Avoiding a lost generation: ten recommendations to support youth entrepreneurship across the G20
Ernst and Young, report
Of the many and varied repercussions of the 2007-08 financial crisis, one that rippled across borders to impact both developed and developing economies was rising unemployment, an issue that affected young people in particular.
As part of our ongoing work to support entrepreneurship and its impact on job creation, our latest report, Avoiding a lost generation: ten key recommendations to support youth entrepreneurship across the G20, highlights some very clear and actionable guidance based on best practices adopted by governments across the G20.
Will there be a Royal Commission into premature deaths caused by the Federal Budget?
Peter Brooks, Crikey
Inequality is already a significant problem in Australia and this budget places a significant additional financial impost on the very generation that we should be nurturing, this budget attacks the young people of Australia.
What evidence is there to suggest that the 2014 budget is going to increase disease and quicken the spread of inequality across the community? Government officials have stated that they expect 550,000 applications for assistance in the form of food vouchers, medications, clothing and assistance with rent and utility bills.
The risk for young folk who are targeted in this budget is that they slip into a spiral of unemployment, inability to pursue education and, because of their dire social circumstances (including poor nutrition) develop mental and physical illness.
Australia puzzles a world with far more asylum seekers of its own
Klaus Neumann, The Conversation
From the perspective of the global north, Australia has always been an oddity. Its policies often seem as strange and inexplicable as its fauna. “They are strange those Australians, strangers to the world,” a reader commented last year on an article about Australia’s “PNG solution” for dealing with asylum seekers arriving by boat that appeared in the French newspaper Le Monde.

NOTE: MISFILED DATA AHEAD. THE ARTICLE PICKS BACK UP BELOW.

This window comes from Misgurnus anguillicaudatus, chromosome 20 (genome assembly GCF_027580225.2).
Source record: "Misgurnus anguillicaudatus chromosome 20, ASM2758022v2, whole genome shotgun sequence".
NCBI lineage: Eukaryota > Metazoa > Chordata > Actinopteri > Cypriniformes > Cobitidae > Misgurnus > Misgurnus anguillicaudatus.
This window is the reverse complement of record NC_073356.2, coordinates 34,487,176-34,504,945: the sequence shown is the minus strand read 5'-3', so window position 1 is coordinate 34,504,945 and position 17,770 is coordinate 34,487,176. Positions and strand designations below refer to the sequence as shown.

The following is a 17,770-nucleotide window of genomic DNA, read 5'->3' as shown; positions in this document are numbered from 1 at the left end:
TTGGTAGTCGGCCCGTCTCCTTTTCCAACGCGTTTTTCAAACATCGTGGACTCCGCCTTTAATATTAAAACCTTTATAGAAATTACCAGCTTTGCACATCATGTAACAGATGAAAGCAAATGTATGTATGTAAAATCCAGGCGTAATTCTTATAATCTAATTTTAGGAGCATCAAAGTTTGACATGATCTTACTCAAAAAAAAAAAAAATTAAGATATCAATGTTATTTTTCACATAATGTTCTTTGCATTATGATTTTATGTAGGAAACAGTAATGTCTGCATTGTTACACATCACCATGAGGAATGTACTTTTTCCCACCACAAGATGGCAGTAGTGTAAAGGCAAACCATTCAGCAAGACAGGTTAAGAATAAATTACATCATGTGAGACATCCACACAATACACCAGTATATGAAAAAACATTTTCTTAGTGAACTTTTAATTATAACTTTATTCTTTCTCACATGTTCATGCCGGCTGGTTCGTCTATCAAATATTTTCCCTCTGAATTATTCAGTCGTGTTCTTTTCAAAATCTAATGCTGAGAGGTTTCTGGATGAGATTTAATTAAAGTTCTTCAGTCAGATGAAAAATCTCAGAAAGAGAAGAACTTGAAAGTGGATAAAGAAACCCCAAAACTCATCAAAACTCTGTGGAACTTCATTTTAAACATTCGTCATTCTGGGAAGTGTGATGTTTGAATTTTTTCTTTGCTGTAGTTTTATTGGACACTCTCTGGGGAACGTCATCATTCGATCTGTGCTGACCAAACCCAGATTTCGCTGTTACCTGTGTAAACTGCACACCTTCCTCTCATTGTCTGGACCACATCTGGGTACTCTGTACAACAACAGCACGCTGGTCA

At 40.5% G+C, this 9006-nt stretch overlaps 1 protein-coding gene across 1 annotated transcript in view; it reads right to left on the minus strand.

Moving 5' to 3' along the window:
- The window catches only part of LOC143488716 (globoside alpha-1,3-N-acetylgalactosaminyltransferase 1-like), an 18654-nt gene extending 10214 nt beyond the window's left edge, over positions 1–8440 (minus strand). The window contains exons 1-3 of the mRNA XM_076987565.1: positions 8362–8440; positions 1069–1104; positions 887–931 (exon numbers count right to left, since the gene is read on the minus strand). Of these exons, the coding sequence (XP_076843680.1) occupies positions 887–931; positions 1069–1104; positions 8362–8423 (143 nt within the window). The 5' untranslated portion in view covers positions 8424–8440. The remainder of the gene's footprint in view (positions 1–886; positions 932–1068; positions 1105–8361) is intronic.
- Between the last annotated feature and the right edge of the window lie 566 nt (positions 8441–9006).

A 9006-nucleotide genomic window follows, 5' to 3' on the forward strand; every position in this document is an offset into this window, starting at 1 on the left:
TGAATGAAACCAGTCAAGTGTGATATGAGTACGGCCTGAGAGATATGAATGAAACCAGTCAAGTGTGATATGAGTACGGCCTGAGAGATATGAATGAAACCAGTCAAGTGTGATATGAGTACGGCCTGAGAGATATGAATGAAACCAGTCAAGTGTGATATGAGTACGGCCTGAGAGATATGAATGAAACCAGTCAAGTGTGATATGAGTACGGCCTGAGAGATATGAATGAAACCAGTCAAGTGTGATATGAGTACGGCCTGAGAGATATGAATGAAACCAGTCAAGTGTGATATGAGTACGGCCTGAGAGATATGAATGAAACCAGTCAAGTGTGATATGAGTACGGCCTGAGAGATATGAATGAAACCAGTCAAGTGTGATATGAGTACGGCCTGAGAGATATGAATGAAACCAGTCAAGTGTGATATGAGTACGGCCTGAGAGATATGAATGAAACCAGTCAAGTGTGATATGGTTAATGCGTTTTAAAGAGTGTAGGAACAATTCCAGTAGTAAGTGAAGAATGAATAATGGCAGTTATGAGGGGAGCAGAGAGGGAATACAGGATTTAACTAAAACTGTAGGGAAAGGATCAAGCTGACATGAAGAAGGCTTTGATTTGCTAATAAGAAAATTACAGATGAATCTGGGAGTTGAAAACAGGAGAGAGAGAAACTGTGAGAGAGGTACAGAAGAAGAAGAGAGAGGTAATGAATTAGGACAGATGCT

Inequality: Let them eat cosmopolitanism
Ryan Avent, The Economist
Tyler Cowen has written a column on inequality, in which he notes that while inequality is rising within many economies it is falling globally. That is true, though it is worth pointing out that among the economies within which inequality is rising are large emerging markets like China and India. Still, the world's poor countries have become much less poor relative to the world's rich countries over the last few decades (though perhaps not relative to the rich in the world's rich countries) and that is unequivocally good news.
Funding Opportunities for Community Groups
NSW Parliamentary Research Service, issues backgrounder (PDF)
Members of Parliament regularly receive requests directly or through their electorate offices about funding opportunities for community groups. This Issues Backgrounder is designed to assist in responding to such requests. It is organised under the following headings:
- Government gateways to community grants
- Non-government gateways to community grants
- Grants in selected subject areas
- Selected private sector/non-government funding sources
- Selected local government funding sources
- List of useful links
An intelligent approach to reducing the risk from social media
Damon Kitney, The Australian ($)
... ask [Greg] Daniel whether the nation’s top chief executives need to get themselves on to Twitter, Facebook or other social networks in a hurry, his response is surprisingly contrarian.
“I wouldn’t recommend a number of CEOs run off and start using Twitter and get on Facebook. I think it is unnecessary. But I think they are aware enough to know their organisations need to be on social media. It would certainly be helpful if they had some working knowledge of how the platforms are used by the various stakeholder groups,” he says.
Australia's oldest weekly newspaper is closing down.
The Record, Western Australia's Catholic newspaper, which was established in 1874, will publish its final edition on July 23.
Is the Pope Catholic or communist when he speaks out on poverty?
Bruce Duncan, The Conversation
Pope Francis’s views are arousing controversy, since many people seem unaware how strongly Catholic social thinking is opposed to the neoliberal policies of the free-marketeers.